#!/bin/bash

# expects ./hirise2dem_v2.sh <left prefix> <right prefix> <user name> <comment>
set -e
set -x

left_prefix=$1
right_prefix=$2
username=$3
comment=$4

hiedr2mosaic.py -h > /dev/null || { echo >&2 "I require ASP to be installed Aborting."; exit 1; }

function write_w_conv_to_height {
    # write_w_conv_to_height
    percent=$1
    min=$2
    max=$3
    string=$4
    log=$5
    height=$(echo "$min + $percent*($max - $min)" | bc | awk '{ printf "%.1f\n", $1}')
    echo $height","$string","$height >> $log
}

function download_hirise_single_img {
    phase_prefix=${1:0:3}
    orbit_prefix=${1:4:4}
    obsv_prefix=${1:0:15}
    if [ -e "$1" ]
    then
        echo "  Found " $1 >> ${left_prefix}.log
    else
        echo "  Downloading " http://hirise-pds.lpl.arizona.edu/PDS/EDR/${phase_prefix}/ORB_${orbit_prefix}00_${orbit_prefix}99/$obsv_prefix/$1 >> ${left_prefix}.log
        wget -O $1 http://hirise-pds.lpl.arizona.edu/PDS/EDR/${phase_prefix}/ORB_${orbit_prefix}00_${orbit_prefix}99/$obsv_prefix/$1
    fi
}

function download_hirise_cube {
    if [ -e "$1_IMGBackup.tpxz" ]
    then
        echo "  Found " $1_IMGBackup.tpxz >> ${left_prefix}.log
        xz -d -k -c $1_IMGBackup.tpxz | tar xv
        hiedr2mosaic.py $1*IMG
        rm $1*IMG
    else
        for i in {0..9}; do
            download_hirise_single_img $1_RED${i}_0.IMG
            download_hirise_single_img $1_RED${i}_1.IMG
        done
        hiedr2mosaic.py $1*IMG

        # Compress and backup the IMGs. This will reduce them to 1/3rd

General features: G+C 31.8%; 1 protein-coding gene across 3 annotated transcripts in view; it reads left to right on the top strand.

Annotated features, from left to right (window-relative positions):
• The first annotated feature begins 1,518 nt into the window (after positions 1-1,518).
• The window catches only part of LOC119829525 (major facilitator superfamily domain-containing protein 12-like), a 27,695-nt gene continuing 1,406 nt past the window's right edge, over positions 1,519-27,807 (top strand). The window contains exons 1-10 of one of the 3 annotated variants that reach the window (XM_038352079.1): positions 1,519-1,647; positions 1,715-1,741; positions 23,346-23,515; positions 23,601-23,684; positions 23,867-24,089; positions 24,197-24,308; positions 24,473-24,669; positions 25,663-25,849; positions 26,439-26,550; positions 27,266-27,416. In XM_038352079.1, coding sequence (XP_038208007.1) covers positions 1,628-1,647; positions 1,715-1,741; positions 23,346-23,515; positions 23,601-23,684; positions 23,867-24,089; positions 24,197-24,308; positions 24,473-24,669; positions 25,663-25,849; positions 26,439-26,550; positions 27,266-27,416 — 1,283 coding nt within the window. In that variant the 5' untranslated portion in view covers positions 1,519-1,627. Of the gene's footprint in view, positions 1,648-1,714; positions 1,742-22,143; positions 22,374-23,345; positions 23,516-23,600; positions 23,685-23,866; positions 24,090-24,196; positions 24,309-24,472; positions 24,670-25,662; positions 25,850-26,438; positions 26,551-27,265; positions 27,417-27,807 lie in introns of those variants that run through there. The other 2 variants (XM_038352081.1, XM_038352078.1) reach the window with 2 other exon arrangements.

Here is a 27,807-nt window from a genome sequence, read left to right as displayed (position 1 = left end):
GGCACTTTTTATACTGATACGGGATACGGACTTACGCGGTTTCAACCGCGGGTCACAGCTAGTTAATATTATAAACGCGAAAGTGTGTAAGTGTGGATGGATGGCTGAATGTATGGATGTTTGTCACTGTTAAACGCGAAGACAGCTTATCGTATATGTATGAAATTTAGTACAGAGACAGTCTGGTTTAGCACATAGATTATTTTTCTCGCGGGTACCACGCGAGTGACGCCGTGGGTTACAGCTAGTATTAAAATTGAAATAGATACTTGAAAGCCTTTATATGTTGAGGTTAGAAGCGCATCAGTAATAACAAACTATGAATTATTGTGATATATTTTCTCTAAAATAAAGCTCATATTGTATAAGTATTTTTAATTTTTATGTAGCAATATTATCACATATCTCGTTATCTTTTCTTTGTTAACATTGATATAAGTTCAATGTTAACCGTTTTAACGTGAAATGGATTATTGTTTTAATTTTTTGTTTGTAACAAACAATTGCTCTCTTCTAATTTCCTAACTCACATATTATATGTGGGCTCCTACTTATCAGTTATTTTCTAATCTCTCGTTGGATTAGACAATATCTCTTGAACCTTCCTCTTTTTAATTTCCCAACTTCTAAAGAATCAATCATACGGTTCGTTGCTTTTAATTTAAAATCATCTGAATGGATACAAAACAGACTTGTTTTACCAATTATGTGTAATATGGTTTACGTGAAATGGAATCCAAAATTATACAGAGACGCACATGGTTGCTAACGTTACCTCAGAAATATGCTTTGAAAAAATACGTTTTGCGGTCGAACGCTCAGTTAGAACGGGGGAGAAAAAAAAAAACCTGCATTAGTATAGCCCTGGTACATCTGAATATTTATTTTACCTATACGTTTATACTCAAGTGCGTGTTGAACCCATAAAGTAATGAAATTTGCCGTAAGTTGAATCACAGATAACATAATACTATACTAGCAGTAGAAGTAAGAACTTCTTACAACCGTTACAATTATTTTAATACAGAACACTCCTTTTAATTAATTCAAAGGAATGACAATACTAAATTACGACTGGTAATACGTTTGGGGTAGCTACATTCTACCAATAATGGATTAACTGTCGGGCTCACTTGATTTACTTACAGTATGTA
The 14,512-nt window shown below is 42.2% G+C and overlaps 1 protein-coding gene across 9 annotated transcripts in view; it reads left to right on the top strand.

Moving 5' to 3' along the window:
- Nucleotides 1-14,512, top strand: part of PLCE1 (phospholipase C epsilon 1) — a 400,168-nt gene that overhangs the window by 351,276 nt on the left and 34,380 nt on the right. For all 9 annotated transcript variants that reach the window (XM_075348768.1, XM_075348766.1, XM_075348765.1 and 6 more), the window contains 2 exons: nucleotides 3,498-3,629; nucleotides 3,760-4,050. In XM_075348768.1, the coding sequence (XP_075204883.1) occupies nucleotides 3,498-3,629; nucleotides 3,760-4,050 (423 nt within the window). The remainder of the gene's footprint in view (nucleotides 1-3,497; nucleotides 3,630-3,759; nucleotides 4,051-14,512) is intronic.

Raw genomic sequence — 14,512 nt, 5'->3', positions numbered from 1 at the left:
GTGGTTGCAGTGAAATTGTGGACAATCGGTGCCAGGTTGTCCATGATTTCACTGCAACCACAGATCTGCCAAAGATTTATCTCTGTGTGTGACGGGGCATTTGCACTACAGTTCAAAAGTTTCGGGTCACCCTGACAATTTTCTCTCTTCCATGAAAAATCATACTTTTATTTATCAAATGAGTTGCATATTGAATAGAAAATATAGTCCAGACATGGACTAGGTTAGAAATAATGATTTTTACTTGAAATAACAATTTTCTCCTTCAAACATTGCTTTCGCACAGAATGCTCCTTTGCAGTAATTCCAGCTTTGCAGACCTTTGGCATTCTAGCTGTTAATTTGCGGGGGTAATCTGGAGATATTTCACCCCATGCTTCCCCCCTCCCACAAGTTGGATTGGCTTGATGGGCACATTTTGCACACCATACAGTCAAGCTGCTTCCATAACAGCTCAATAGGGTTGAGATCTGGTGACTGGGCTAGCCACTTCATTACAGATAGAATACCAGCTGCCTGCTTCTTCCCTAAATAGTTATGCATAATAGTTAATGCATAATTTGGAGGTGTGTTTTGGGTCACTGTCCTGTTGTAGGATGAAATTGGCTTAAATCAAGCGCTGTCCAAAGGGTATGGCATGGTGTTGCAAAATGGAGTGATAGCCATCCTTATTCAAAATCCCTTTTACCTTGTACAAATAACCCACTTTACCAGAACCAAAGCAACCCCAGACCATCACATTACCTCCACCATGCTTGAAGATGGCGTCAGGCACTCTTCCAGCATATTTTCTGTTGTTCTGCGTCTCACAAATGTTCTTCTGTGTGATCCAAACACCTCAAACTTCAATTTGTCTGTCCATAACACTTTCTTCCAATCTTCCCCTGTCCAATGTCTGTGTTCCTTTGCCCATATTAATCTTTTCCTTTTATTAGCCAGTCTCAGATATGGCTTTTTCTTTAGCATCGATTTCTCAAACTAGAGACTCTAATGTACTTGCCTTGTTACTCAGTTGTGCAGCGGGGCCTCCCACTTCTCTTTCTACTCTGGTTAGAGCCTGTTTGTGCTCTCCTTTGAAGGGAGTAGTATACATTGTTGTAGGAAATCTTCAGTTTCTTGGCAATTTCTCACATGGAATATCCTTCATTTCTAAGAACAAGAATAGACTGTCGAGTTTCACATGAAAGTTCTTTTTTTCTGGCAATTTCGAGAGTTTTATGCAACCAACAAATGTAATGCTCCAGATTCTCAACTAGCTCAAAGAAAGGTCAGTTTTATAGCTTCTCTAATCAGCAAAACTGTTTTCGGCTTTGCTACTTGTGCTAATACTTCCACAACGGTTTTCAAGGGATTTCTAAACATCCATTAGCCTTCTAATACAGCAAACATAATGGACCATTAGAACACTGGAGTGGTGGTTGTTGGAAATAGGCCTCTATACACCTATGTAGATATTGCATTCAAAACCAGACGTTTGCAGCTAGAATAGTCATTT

# their size.
        tar cvf $1_IMGBackup.tar $1*IMG
        pixz $1_IMGBackup.tar
        rm $1*IMG
    fi
}

# Get the files
mkdir -p $left_prefix
echo ${username} >> ${left_prefix}.log
echo ${comment} >> ${left_prefix}.log
cd $left_prefix
echo "Start: " `date` > ${left_prefix}.log
if [ ! -e "${left_prefix}_RED.mos_hijitreged.norm.cub" ]; then
    download_hirise_cube $left_prefix
    echo "Left Download Fin: " `date` >> ${left_prefix}.log
else
    echo "  Found " ${left_prefix}_RED.mos_hijitreged.norm.cub >> ${left_prefix}.log
fi
if [ ! -e "${right_prefix}_RED.mos_hijitreged.norm.cub" ]; then
    download_hirise_cube $right_prefix
    echo "Right Download Fin: " `date` >> ${left_prefix}.log
else
    echo "  Found " ${right_prefix}_RED.mos_hijitreged.norm.cub >> ${left_prefix}.log
fi

# Work out a nice latitude to project with
caminfo from= ${left_prefix}_RED.mos_hijitreged.norm.cub to=caminfo.txt
echo "Preprocessing Fin: " `date` >> ${left_prefix}.log
latitude=$(grep CenterLatitude caminfo.txt | awk -F "=" '{print $2}' | awk '{if ($1 > 0 ) {print int($1+0.5)} else {print int($1-0.5)}}')
srs_string="+proj=eqc +lat_ts=${latitude} +lat_0=0 +lon_0=0 +x_0=0 +y_0=0 +a=3396000 +b=3396000 +units=m +no_defs"

# # Process the stereo
stereo ${left_prefix}_RED.mos_hijitreged.norm.cub ${right_prefix}_RED.mos_hijitreged.norm.cub ${left_prefix}/${left_prefix} --stereo ../stereo.default
echo "Stereo Fin: " `date` >> ${left_prefix}.log
point2dem ${left_prefix}/${left_prefix}-PC.tif --orthoimage ${left_prefix}/${left_prefix}-L.tif --tr 2 --t_srs "${srs_string}" --nodata -32767
echo "Point2dem Fin: " `date` >> ${left_prefix}.log
mv ${left_prefix}/${left_prefix}-D{RG,EM}.tif .

# Compress the cube files
pixz ${left_prefix}_RED.mos_hijitreged.norm.cub
echo "Compressed Left Fin: " `date` >> ${left_prefix}.log
pixz ${right_prefix}_RED.mos_hijitreged.norm.cub
echo "Compressed Right Fin: " `date` >> ${right_prefix}.log

# Compress the old Stereo file
tar cvf ${left_prefix}.tar ${left_prefix}